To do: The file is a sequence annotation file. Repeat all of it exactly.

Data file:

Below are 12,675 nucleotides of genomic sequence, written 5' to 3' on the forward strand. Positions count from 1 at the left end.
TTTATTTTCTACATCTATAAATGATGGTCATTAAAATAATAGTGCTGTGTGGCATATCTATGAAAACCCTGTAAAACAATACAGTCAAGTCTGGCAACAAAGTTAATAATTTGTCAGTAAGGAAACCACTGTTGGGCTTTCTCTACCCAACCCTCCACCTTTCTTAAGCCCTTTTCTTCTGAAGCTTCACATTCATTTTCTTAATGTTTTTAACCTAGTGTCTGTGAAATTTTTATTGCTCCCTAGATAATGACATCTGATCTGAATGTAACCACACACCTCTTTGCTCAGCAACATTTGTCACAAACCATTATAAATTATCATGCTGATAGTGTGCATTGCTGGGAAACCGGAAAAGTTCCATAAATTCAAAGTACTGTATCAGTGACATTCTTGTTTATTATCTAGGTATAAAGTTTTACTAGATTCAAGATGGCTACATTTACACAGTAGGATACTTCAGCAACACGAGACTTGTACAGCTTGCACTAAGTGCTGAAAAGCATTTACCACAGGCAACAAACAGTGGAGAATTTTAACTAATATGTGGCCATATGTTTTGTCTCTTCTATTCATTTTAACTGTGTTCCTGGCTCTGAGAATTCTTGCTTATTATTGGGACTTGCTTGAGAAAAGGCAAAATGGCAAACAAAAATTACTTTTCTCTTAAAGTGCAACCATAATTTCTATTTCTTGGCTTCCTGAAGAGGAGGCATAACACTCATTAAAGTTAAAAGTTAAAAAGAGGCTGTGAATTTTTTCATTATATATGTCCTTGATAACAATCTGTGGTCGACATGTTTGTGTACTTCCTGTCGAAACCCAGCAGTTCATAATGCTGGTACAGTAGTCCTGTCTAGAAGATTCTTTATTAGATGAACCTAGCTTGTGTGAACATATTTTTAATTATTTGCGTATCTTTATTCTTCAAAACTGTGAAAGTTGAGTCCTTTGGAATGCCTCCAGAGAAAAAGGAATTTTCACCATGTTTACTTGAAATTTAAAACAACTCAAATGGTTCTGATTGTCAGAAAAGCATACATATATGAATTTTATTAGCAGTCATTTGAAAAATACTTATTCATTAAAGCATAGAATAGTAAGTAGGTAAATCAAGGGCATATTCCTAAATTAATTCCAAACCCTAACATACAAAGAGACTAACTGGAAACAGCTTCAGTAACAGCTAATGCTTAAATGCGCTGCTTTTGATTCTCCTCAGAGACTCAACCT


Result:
Below are 12,675 nucleotides of genomic sequence, written 5' to 3' on the forward strand. Positions count from 1 at the left end.
TTTATTTTCTACATCTATAAATGATGGTCATTAAAATAATAGTGCTGTGTGGCATATCTATGAAAACCCTGTAAAACAATACAGTCAAGTCTGGCAACAAAGTTAATAATTTGTCAGTAAGGAAACCACTGTTGGGCTTTCTCTACCCAACCCTCCACCTTTCTTAAGCCCTTTTCTTCTGAAGCTTCACATTCATTTTCTTAATGTTTTTAACCTAGTGTCTGTGAAATTTTTATTGCTCCCTAGATAATGACATCTGATCTGAATGTAACCACACACCTCTTTGCTCAGCAACATTTGTCACAAACCATTATAAATTATCATGCTGATAGTGTGCATTGCTGGGAAACCGGAAAAGTTCCATAAATTCAAAGTACTGTATCAGTGACATTCTTGTTTATTATCTAGGTATAAAGTTTTACTAGATTCAAGATGGCTACATTTACACAGTAGGATACTTCAGCAACACGAGACTTGTACAGCTTGCACTAAGTGCTGAAAAGCATTTACCACAGGCAACAAACAGTGGAGAATTTTAACTAATATGTGGCCATATGTTTTGTCTCTTCTATTCATTTTAACTGTGTTCCTGGCTCTGAGAATTCTTGCTTATTATTGGGACTTGCTTGAGAAAAGGCAAAATGGCAAACAAAAATTACTTTTCTCTTAAAGTGCAACCATAATTTCTATTTCTTGGCTTCCTGAAGAGGAGGCATAACACTCATTAAAGTTAAAAGTTAAAAAGAGGCTGTGAATTTTTTCATTATATATGTCCTTGATAACAATCTGTGGTCGACATGTTTGTGTACTTCCTGTCGAAACCCAGCAGTTCATAATGCTGGTACAGTAGTCCTGTCTAGAAGATTCTTTATTAGATGAACCTAGCTTGTGTGAACATATTTTTAATTATTTGCGTATCTTTATTCTTCAAAACTGTGAAAGTTGAGTCCTTTGGAATGCCTCCAGAGAAAAAGGAATTTTCACCATGTTTACTTGAAATTTAAAACAACTCAAATGGTTCTGATTGTCAGAAAAGCATACATATATGAATTTTATTAGCAGTCATTTGAAAAATACTTATTCATTAAAGCATAGAATAGTAAGTAGGTAAATCAAGGGCATATTCCTAAATTAATTCCAAACCCTAACATACAAAGAGACTAACTGGAAACAGCTTCAGTAACAGCTAATGCTTAAATGCGCTGCTTTTGATTCTCCTCAGAGACTCAACCT